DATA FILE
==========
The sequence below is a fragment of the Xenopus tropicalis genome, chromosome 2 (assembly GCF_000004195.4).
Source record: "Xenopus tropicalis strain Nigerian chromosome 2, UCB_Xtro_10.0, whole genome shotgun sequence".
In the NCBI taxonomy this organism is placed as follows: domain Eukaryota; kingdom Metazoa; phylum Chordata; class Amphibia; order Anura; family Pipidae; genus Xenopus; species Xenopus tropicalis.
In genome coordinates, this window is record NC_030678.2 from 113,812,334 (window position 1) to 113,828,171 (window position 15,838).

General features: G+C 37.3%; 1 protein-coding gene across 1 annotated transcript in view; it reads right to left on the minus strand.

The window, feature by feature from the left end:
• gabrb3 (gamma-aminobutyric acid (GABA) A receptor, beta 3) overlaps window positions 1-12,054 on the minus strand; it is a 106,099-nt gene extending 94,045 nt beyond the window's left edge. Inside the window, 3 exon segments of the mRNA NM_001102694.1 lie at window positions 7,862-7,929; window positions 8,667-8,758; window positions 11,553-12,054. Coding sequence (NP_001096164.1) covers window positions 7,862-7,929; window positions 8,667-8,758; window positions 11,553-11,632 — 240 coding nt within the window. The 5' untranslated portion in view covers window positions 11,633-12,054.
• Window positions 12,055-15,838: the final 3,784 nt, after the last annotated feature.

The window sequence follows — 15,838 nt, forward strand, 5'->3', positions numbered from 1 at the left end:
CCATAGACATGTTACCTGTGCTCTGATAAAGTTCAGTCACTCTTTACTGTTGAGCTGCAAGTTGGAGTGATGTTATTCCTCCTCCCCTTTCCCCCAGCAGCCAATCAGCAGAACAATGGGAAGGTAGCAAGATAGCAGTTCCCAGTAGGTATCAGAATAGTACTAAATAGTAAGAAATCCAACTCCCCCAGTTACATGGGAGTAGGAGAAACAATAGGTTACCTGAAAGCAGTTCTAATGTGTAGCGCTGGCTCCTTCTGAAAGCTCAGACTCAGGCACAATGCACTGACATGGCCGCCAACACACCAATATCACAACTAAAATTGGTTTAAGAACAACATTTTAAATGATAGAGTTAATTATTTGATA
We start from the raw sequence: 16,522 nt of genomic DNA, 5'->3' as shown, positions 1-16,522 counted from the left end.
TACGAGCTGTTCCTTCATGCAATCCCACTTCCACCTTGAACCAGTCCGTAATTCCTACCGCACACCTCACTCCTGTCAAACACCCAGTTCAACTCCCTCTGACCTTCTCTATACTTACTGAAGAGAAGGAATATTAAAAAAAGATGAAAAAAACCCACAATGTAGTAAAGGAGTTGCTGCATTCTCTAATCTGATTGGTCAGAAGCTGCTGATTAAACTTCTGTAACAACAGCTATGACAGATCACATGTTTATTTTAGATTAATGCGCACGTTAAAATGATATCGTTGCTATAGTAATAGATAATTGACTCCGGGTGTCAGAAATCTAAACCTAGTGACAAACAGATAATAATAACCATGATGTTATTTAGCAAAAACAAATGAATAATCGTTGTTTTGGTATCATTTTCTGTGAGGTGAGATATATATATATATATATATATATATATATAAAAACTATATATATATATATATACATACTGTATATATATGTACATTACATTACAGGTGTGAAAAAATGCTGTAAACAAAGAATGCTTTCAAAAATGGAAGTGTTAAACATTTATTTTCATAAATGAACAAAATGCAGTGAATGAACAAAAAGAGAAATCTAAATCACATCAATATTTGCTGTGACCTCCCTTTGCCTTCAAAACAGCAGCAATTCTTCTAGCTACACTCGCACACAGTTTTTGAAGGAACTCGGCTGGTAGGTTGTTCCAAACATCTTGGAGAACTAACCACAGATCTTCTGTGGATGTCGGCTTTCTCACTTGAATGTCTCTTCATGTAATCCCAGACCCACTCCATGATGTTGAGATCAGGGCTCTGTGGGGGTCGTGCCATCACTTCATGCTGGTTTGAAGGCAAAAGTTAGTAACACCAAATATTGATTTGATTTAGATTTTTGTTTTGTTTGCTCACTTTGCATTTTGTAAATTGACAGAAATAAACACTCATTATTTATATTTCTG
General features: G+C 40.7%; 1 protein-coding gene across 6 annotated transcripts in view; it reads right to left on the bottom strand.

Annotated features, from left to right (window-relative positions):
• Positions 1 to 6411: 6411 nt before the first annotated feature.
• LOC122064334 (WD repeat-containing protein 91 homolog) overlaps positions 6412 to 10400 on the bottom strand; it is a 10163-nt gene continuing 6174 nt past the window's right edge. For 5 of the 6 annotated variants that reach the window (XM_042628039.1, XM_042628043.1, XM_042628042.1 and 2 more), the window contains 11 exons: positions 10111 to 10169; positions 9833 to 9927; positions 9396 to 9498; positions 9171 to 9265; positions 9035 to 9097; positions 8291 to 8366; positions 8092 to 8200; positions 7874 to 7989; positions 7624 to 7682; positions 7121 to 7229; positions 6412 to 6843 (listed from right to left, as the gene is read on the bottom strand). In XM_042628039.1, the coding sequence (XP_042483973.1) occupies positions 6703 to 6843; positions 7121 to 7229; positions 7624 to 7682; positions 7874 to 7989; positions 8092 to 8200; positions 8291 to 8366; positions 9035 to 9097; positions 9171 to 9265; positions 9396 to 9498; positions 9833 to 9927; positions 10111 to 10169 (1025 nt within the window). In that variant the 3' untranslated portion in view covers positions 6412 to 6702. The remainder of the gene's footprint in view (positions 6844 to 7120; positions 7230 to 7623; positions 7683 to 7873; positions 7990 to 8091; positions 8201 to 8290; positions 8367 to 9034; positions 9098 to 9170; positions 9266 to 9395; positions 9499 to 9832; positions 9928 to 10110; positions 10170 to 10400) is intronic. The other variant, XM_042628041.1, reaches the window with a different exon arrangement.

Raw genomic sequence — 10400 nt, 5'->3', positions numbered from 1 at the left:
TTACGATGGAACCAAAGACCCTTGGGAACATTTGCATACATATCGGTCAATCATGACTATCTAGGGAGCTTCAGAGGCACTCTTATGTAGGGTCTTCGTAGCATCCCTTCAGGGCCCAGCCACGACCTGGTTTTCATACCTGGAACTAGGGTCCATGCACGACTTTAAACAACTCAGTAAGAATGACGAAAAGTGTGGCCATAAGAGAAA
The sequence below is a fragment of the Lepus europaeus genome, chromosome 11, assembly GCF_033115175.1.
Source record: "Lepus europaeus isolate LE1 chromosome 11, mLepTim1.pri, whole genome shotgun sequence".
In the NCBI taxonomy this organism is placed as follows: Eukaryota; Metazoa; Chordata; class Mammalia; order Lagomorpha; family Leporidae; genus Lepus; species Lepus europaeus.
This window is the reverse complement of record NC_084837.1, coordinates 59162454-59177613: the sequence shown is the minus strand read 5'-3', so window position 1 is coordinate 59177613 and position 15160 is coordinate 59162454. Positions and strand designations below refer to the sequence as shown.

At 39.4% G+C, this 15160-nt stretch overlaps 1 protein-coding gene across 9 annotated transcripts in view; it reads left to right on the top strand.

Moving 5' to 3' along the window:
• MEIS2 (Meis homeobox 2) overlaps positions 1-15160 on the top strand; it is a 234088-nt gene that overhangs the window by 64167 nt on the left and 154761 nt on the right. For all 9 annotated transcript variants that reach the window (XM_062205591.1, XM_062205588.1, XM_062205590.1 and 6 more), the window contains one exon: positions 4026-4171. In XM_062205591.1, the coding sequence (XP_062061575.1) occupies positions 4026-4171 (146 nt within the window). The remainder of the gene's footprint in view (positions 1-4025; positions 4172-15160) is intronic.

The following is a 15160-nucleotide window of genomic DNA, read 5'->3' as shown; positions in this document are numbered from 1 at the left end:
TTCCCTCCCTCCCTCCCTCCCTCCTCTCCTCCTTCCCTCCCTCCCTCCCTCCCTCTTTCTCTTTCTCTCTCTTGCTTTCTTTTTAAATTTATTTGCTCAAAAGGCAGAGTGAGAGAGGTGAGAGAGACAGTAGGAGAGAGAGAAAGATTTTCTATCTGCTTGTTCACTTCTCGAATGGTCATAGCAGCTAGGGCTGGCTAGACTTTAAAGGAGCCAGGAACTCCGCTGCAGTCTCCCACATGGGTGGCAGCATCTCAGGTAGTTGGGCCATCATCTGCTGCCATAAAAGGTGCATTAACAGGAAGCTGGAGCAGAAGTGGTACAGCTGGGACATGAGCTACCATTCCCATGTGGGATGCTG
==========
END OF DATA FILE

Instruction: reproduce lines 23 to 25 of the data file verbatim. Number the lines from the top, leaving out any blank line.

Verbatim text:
At 39.4% G+C, this 15160-nt stretch overlaps 1 protein-coding gene across 9 annotated transcripts in view; it reads left to right on the top strand.

Moving 5' to 3' along the window:
• MEIS2 (Meis homeobox 2) overlaps positions 1-15160 on the top strand; it is a 234088-nt gene that overhangs the window by 64167 nt on the left and 154761 nt on the right. For all 9 annotated transcript variants that reach the window (XM_062205591.1, XM_062205588.1, XM_062205590.1 and 6 more), the window contains one exon: positions 4026-4171. In XM_062205591.1, the coding sequence (XP_062061575.1) occupies positions 4026-4171 (146 nt within the window). The remainder of the gene's footprint in view (positions 1-4025; positions 4172-15160) is intronic.